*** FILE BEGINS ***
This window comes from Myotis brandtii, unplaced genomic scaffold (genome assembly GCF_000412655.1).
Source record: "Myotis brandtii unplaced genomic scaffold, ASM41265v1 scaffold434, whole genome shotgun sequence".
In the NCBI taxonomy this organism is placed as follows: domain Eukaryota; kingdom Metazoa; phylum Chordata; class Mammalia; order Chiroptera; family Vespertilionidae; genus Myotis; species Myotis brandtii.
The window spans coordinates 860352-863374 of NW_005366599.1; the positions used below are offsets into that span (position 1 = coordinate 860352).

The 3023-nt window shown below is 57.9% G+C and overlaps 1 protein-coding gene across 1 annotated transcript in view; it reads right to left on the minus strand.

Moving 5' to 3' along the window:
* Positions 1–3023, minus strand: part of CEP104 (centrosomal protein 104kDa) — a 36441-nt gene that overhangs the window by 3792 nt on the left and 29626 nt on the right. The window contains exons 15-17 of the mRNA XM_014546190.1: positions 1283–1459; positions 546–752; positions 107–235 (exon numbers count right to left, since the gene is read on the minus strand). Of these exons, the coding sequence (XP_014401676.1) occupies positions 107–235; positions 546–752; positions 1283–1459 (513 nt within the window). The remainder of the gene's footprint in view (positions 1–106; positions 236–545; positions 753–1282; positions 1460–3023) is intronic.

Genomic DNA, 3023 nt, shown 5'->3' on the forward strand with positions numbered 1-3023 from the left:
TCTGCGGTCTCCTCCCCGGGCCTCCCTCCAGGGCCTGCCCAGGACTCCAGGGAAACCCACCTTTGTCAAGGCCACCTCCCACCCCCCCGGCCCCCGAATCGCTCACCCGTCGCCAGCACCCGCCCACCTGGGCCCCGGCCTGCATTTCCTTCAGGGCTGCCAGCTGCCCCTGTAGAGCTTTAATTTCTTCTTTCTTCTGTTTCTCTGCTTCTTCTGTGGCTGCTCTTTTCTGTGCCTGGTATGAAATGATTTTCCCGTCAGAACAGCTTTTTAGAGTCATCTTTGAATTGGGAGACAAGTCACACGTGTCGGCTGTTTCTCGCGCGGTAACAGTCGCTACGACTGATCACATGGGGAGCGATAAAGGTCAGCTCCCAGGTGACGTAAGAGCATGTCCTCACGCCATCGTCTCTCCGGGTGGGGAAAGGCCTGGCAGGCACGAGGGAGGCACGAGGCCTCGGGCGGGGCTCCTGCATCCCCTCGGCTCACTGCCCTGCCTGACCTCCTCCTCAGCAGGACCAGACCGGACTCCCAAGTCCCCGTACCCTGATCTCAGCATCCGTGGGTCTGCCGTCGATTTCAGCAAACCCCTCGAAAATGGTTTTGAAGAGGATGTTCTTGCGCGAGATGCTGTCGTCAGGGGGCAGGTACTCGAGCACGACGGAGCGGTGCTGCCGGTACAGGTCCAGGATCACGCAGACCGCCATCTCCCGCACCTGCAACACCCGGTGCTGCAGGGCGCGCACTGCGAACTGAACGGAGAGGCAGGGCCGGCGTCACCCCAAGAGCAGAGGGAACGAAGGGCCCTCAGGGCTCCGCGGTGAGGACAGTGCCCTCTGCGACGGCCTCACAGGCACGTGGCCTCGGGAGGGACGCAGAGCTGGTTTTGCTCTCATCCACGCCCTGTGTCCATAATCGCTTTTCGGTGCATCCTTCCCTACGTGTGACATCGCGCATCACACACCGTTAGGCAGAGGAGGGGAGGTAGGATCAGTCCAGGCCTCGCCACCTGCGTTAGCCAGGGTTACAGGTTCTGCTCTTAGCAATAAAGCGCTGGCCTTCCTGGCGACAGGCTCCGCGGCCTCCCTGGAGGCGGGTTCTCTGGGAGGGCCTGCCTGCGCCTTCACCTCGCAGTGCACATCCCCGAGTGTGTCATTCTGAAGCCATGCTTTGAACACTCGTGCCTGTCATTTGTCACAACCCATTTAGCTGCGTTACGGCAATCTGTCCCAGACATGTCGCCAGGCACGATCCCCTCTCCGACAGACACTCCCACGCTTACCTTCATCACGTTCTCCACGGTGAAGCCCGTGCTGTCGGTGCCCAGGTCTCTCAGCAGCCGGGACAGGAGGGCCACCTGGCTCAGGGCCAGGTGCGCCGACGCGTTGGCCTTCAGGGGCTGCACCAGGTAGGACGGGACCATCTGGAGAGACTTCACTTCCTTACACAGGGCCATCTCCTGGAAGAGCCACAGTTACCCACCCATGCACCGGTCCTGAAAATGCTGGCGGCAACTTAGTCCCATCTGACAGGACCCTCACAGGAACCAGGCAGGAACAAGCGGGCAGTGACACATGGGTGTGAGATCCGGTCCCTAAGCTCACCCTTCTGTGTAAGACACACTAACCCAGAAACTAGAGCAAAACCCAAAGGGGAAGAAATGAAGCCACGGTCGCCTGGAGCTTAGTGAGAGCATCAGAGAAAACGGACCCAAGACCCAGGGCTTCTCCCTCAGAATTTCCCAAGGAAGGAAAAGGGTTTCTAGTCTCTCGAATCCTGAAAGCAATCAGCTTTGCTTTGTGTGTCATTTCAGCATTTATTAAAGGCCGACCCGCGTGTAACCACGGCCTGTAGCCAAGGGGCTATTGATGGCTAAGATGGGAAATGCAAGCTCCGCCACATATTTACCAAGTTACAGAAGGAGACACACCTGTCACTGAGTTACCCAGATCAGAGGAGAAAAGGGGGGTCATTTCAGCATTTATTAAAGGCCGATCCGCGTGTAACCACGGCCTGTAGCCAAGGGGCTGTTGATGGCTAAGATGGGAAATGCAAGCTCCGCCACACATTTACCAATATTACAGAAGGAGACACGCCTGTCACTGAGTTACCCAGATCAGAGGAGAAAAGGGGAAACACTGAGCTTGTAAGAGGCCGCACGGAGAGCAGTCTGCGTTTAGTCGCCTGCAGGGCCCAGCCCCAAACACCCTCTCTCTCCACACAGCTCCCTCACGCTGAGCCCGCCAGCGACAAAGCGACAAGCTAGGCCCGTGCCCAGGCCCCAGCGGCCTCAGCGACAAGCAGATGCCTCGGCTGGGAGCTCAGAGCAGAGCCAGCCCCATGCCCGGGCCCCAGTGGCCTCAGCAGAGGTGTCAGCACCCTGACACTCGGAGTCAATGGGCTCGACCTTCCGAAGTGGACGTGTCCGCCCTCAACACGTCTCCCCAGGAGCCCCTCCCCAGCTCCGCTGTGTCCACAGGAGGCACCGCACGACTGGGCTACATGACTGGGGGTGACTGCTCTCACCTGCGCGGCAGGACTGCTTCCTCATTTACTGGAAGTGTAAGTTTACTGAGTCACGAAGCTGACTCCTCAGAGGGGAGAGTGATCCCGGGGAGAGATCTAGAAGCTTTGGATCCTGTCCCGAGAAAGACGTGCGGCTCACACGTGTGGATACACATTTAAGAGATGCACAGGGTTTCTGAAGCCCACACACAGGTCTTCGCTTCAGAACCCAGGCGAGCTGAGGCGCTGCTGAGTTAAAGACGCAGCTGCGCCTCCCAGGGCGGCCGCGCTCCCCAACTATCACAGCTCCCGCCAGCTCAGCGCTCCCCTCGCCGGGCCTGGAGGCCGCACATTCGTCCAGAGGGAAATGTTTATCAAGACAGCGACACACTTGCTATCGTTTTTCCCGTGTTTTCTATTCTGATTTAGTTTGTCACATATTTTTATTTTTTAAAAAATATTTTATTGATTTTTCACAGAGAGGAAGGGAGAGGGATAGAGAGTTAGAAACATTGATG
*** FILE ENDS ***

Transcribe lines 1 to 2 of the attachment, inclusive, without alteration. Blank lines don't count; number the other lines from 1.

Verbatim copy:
This window comes from Myotis brandtii, unplaced genomic scaffold (genome assembly GCF_000412655.1).
Source record: "Myotis brandtii unplaced genomic scaffold, ASM41265v1 scaffold434, whole genome shotgun sequence".